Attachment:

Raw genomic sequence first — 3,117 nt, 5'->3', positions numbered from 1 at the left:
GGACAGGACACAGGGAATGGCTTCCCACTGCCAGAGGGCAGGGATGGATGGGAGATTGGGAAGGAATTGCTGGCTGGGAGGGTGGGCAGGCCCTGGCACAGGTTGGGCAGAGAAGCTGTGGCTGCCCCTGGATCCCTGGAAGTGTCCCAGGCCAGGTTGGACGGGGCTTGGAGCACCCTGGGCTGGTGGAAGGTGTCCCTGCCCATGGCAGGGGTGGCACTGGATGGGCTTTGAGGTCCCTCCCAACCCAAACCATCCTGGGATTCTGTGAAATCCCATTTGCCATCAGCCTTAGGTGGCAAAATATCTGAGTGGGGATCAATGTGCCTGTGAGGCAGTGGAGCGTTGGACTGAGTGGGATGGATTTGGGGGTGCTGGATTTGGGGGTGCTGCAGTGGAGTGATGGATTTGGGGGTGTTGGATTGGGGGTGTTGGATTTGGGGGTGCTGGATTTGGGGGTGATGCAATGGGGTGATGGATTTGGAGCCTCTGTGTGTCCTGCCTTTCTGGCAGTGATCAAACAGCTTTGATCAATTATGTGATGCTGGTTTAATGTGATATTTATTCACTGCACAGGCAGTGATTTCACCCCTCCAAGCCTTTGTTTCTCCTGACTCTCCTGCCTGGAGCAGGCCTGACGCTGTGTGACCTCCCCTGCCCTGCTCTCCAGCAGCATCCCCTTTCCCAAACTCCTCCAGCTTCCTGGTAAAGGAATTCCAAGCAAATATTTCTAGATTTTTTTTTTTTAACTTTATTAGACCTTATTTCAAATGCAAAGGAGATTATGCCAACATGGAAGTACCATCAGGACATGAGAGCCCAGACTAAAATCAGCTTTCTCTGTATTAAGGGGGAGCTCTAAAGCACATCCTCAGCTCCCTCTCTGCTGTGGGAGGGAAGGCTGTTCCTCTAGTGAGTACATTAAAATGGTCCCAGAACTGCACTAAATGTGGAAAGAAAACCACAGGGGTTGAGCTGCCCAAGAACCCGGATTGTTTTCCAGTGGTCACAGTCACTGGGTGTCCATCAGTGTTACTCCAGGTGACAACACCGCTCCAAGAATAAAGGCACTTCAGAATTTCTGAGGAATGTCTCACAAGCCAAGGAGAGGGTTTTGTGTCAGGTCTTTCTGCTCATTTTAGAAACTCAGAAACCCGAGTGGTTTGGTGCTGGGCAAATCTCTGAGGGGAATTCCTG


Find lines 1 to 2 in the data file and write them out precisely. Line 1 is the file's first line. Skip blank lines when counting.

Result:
Raw genomic sequence first — 3,117 nt, 5'->3', positions numbered from 1 at the left:
GGACAGGACACAGGGAATGGCTTCCCACTGCCAGAGGGCAGGGATGGATGGGAGATTGGGAAGGAATTGCTGGCTGGGAGGGTGGGCAGGCCCTGGCACAGGTTGGGCAGAGAAGCTGTGGCTGCCCCTGGATCCCTGGAAGTGTCCCAGGCCAGGTTGGACGGGGCTTGGAGCACCCTGGGCTGGTGGAAGGTGTCCCTGCCCATGGCAGGGGTGGCACTGGATGGGCTTTGAGGTCCCTCCCAACCCAAACCATCCTGGGATTCTGTGAAATCCCATTTGCCATCAGCCTTAGGTGGCAAAATATCTGAGTGGGGATCAATGTGCCTGTGAGGCAGTGGAGCGTTGGACTGAGTGGGATGGATTTGGGGGTGCTGGATTTGGGGGTGCTGCAGTGGAGTGATGGATTTGGGGGTGTTGGATTGGGGGTGTTGGATTTGGGGGTGCTGGATTTGGGGGTGATGCAATGGGGTGATGGATTTGGAGCCTCTGTGTGTCCTGCCTTTCTGGCAGTGATCAAACAGCTTTGATCAATTATGTGATGCTGGTTTAATGTGATATTTATTCACTGCACAGGCAGTGATTTCACCCCTCCAAGCCTTTGTTTCTCCTGACTCTCCTGCCTGGAGCAGGCCTGACGCTGTGTGACCTCCCCTGCCCTGCTCTCCAGCAGCATCCCCTTTCCCAAACTCCTCCAGCTTCCTGGTAAAGGAATTCCAAGCAAATATTTCTAGATTTTTTTTTTTTAACTTTATTAGACCTTATTTCAAATGCAAAGGAGATTATGCCAACATGGAAGTACCATCAGGACATGAGAGCCCAGACTAAAATCAGCTTTCTCTGTATTAAGGGGGAGCTCTAAAGCACATCCTCAGCTCCCTCTCTGCTGTGGGAGGGAAGGCTGTTCCTCTAGTGAGTACATTAAAATGGTCCCAGAACTGCACTAAATGTGGAAAGAAAACCACAGGGGTTGAGCTGCCCAAGAACCCGGATTGTTTTCCAGTGGTCACAGTCACTGGGTGTCCATCAGTGTTACTCCAGGTGACAACACCGCTCCAAGAATAAAGGCACTTCAGAATTTCTGAGGAATGTCTCACAAGCCAAGGAGAGGGTTTTGTGTCAGGTCTTTCTGCTCATTTTAGAAACTCAGAAACCCGAGTGGTTTGGTGCTGGGCAAATCTCTGAGGGGAATTCCTG